Marijuana laws no longer dope, Philadelphia weeds them out

Though+it+doesn%E2%80%99t+seem+like+the+war+on+drugs+will+be+over+any+time+soon%2C+the+war+on+weed+may+be+nearing+its+end.
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Marijuana laws no longer dope, Philadelphia weeds them out

Though it doesn’t seem like the war on drugs will be over any time soon, the war on weed may be nearing its end.

Though it doesn’t seem like the war on drugs will be over any time soon, the war on weed may be nearing its end.

Though it doesn’t seem like the war on drugs will be over any time soon, the war on weed may be nearing its end.

Though it doesn’t seem like the war on drugs will be over any time soon, the war on weed may be nearing its end.

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Philadelphia is now the largest city in the U.S. to ban arrests on small amounts of marijuana possession. The bill calls for a mere $25 fine for those who are caught with less than 30 grams and the offense doesn’t go on record.

So it’s basically a parking ticket type punishment, but for having pot. That’s not so bad.

Though it doesn’t seem like the war on drugs will be over any time soon, the war on weed may be nearing its end.

So far 23 states have enacted laws to legalize medical marijuana, and other legislation similar to what Philadelphia lawmakers are pushing call for lighter punishments on marijuana use and possession.

Several states have been flirting with the idea of loosening marijuana laws; especially since Colorado made headlines for their decision to all-out legalize marijuana. And it makes sense, too.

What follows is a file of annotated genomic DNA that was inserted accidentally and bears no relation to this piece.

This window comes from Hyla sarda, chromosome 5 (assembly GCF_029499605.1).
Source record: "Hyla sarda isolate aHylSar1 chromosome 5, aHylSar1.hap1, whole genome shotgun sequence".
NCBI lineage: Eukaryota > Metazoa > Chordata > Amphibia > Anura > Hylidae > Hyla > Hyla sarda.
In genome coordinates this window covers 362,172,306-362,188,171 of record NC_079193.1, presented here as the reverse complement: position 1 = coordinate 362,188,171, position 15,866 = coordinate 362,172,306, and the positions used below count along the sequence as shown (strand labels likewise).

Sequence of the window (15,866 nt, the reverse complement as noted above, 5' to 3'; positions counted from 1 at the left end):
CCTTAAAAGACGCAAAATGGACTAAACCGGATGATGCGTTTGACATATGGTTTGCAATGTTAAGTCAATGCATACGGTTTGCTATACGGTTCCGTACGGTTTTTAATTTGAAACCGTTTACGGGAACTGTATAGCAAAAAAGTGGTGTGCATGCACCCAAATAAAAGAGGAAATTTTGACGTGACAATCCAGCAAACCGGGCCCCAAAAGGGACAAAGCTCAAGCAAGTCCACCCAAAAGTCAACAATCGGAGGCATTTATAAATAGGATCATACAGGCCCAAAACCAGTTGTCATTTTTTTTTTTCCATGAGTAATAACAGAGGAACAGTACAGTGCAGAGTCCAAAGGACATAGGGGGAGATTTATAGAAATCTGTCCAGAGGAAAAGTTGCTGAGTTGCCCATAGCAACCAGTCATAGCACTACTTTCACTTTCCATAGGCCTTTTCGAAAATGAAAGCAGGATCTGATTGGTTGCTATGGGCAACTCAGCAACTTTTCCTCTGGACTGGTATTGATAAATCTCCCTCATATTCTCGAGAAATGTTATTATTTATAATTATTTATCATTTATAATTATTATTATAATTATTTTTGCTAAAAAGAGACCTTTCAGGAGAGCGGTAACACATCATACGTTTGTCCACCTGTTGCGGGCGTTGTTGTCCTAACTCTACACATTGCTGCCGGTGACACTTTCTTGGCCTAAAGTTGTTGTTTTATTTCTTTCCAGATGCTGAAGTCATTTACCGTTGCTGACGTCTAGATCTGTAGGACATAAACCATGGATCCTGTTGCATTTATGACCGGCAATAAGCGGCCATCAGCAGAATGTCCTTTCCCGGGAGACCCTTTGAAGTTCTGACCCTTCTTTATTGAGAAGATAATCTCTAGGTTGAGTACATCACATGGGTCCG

Colorado made $12.6 million in taxes and fees after only five months of legalization. In addition, the overall crime rate in Denver (which is where a majority of Colorado’s pot dealers are) went down by about 10 percent, though this shouldn’t be seen as a direct result of legalization just yet.

New York may very well be the next state to legalize recreational marijuana use, and it could be as early as 2015.

Texas state Sen. Liz Krueger (D) recently confirmed in an interview with The Huffington Post that she would reintroduce the Marijuana Regulation and Taxation Act in January, which is when the next legislative session begins.

The New York Times also heavily advocated for legalization at a national level, arguing that the “social costs” for the current prohibition laws are extremely damaging.

The turning of otherwise law-abiding citizens into petty criminals and throwing them into a faulty judicial system is not ideal. Unfortunately, that’s exactly what’s happening now in states that haven’t made any progress on their marijuana laws.

It’s time to fight prohibition once again; far too many people are unfairly punished for use and possession of a substance that is far less dangerous than alcohol.

In addition, far too many crime syndicates have flourished because of prohibition. Creating a system to manufacture, sell and market marijuana on a national level may not come easily, but it can definitely be done. And it should.

According to a national survey by Pew Research Center earlier this year, 75 percent of Americans believe that the sale and use of marijuana will eventually be legal nationwide.

Even President Barack Obama has weighed in on the debate, supporting both Colorado and Washington in their legalization efforts.

In Obama’s interview with The New Yorker, he said, “It’s important for it to go forward because it’s important for society not to have a situation in which a large portion of people have at one time or another broken the law and only a select few get punished.”

With that being said, I’ll go ahead and reiterate this once more: America, it’s time to repeal prohibition again.